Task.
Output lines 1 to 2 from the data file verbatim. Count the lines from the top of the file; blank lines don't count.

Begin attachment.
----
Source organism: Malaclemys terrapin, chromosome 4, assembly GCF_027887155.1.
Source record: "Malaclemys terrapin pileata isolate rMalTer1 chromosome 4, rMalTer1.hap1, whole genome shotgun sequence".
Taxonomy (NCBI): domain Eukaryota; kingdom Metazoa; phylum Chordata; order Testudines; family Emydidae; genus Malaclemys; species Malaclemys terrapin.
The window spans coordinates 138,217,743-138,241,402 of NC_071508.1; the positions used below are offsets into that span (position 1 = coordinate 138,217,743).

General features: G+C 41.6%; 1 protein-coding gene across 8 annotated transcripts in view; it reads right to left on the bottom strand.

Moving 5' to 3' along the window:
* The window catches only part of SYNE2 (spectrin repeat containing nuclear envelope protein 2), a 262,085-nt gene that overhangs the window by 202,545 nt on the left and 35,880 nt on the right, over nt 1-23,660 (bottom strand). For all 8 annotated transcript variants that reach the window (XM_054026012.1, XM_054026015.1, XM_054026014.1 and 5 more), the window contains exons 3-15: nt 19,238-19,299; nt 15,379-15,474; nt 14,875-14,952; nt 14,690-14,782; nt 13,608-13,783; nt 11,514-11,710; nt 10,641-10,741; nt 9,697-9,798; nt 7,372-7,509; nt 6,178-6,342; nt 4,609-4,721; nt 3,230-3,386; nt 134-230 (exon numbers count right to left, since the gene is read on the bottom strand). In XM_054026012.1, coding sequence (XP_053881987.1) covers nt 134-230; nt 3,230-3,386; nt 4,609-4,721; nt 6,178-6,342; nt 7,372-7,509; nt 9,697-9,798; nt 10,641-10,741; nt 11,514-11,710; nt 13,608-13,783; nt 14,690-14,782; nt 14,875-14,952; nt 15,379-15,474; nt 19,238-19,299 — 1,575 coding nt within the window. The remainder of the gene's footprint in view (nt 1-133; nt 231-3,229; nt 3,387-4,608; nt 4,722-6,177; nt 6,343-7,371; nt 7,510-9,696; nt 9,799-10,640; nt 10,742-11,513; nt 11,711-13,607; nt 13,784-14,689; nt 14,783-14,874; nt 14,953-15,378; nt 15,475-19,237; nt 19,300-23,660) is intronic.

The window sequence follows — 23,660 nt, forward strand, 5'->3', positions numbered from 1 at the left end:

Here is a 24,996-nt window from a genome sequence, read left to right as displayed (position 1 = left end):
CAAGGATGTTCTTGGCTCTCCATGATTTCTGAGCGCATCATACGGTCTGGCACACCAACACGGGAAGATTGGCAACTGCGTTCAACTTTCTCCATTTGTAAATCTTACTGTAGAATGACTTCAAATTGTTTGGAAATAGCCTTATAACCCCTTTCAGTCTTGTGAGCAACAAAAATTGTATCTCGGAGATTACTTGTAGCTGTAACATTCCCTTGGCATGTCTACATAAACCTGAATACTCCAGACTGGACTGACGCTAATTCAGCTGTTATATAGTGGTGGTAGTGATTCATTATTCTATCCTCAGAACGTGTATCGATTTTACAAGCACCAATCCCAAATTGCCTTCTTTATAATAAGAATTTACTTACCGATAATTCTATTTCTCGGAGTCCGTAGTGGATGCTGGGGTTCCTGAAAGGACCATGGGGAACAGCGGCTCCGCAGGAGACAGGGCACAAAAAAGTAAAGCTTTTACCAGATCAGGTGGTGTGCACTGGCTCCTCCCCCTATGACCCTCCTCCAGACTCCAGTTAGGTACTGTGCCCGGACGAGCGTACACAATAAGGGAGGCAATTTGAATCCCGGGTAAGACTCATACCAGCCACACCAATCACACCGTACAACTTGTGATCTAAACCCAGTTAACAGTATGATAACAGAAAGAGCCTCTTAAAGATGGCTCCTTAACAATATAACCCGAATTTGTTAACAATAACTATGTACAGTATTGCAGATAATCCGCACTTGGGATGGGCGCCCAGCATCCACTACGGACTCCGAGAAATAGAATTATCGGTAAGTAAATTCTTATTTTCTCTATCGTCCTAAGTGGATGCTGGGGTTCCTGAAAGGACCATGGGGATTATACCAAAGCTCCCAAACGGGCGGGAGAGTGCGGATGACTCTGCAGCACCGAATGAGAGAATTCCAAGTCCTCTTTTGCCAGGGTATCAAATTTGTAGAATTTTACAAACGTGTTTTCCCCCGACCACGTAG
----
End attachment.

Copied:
Source organism: Malaclemys terrapin, chromosome 4, assembly GCF_027887155.1.
Source record: "Malaclemys terrapin pileata isolate rMalTer1 chromosome 4, rMalTer1.hap1, whole genome shotgun sequence".